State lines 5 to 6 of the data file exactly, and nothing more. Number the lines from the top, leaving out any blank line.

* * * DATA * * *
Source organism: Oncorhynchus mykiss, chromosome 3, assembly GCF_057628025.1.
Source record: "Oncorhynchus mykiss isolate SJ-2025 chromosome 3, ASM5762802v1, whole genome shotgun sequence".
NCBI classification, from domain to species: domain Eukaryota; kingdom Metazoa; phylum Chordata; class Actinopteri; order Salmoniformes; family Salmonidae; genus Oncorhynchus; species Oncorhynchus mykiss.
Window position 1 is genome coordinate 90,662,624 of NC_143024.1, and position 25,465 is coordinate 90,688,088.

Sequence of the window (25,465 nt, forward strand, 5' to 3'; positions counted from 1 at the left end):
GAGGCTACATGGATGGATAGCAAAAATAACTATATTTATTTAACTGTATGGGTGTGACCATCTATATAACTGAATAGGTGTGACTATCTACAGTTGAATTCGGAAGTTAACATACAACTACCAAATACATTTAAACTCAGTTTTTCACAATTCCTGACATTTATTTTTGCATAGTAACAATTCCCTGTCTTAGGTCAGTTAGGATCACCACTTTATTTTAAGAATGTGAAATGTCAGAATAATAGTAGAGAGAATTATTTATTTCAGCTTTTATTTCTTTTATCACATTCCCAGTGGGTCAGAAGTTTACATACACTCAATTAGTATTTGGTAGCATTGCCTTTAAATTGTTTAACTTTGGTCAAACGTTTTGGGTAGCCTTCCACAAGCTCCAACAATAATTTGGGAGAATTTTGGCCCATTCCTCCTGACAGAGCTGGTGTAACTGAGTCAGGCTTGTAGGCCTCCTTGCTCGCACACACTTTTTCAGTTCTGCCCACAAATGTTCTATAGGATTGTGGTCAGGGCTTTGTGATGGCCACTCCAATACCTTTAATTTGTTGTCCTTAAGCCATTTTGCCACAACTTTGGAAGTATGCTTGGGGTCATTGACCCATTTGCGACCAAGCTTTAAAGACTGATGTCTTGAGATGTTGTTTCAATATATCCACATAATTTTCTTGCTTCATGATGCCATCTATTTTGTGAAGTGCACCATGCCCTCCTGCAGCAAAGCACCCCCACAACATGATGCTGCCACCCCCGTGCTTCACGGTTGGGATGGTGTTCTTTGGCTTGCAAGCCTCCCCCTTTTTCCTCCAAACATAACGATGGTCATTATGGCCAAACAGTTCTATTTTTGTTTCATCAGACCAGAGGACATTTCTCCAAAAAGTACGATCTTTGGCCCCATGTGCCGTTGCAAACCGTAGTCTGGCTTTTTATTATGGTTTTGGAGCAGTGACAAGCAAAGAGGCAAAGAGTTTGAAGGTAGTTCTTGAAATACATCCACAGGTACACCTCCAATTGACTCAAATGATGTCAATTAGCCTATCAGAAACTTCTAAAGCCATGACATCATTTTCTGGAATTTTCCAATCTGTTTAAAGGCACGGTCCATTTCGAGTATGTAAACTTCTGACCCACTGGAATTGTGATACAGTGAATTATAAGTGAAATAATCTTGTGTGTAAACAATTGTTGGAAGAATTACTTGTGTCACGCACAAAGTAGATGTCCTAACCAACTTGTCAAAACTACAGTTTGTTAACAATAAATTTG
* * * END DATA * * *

Sequence of the window (25,465 nt, forward strand, 5' to 3'; positions counted from 1 at the left end):
GAGGCTACATGGATGGATAGCAAAAATAACTATATTTATTTAACTGTATGGGTGTGACCATCTATATAACTGAATAGGTGTGACTATCTACAGTTGAATTCGGAAGTTAACATACAACTACCAAATACATTTAAACTCAGTTTTTCACAATTCCTGACATTTATTTTTGCATAGTAACAATTCCCTGTCTTAGGTCAGTTAGGATCACCACTTTATTTTAAGAATGTGAAATGTCAGAATAATAGTAGAGAGAATTATTTATTTCAGCTTTTATTTCTTTTATCACATTCCCAGTGGGTCAGAAGTTTACATACACTCAATTAGTATTTGGTAGCATTGCCTTTAAATTGTTTAACTTTGGTCAAACGTTTTGGGTAGCCTTCCACAAGCTCCAACAATAATTTGGGAGAATTTTGGCCCATTCCTCCTGACAGAGCTGGTGTAACTGAGTCAGGCTTGTAGGCCTCCTTGCTCGCACACACTTTTTCAGTTCTGCCCACAAATGTTCTATAGGATTGTGGTCAGGGCTTTGTGATGGCCACTCCAATACCTTTAATTTGTTGTCCTTAAGCCATTTTGCCACAACTTTGGAAGTATGCTTGGGGTCATTGACCCATTTGCGACCAAGCTTTAAAGACTGATGTCTTGAGATGTTGTTTCAATATATCCACATAATTTTCTTGCTTCATGATGCCATCTATTTTGTGAAGTGCACCATGCCCTCCTGCAGCAAAGCACCCCCACAACATGATGCTGCCACCCCCGTGCTTCACGGTTGGGATGGTGTTCTTTGGCTTGCAAGCCTCCCCCTTTTTCCTCCAAACATAACGATGGTCATTATGGCCAAACAGTTCTATTTTTGTTTCATCAGACCAGAGGACATTTCTCCAAAAAGTACGATCTTTGGCCCCATGTGCCGTTGCAAACCGTAGTCTGGCTTTTTATTATGGTTTTGGAGCAGTGACAAGCAAAGAGGCAAAGAGTTTGAAGGTAGTTCTTGAAATACATCCACAGGTACACCTCCAATTGACTCAAATGATGTCAATTAGCCTATCAGAAACTTCTAAAGCCATGACATCATTTTCTGGAATTTTCCAATCTGTTTAAAGGCACGGTCCATTTCGAGTATGTAAACTTCTGACCCACTGGAATTGTGATACAGTGAATTATAAGTGAAATAATCTTGTGTGTAAACAATTGTTGGAAGAATTACTTGTGTCACGCACAAAGTAGATGTCCTAACCAACTTGTCAAAACTACAGTTTGTTAACAATAAATTTG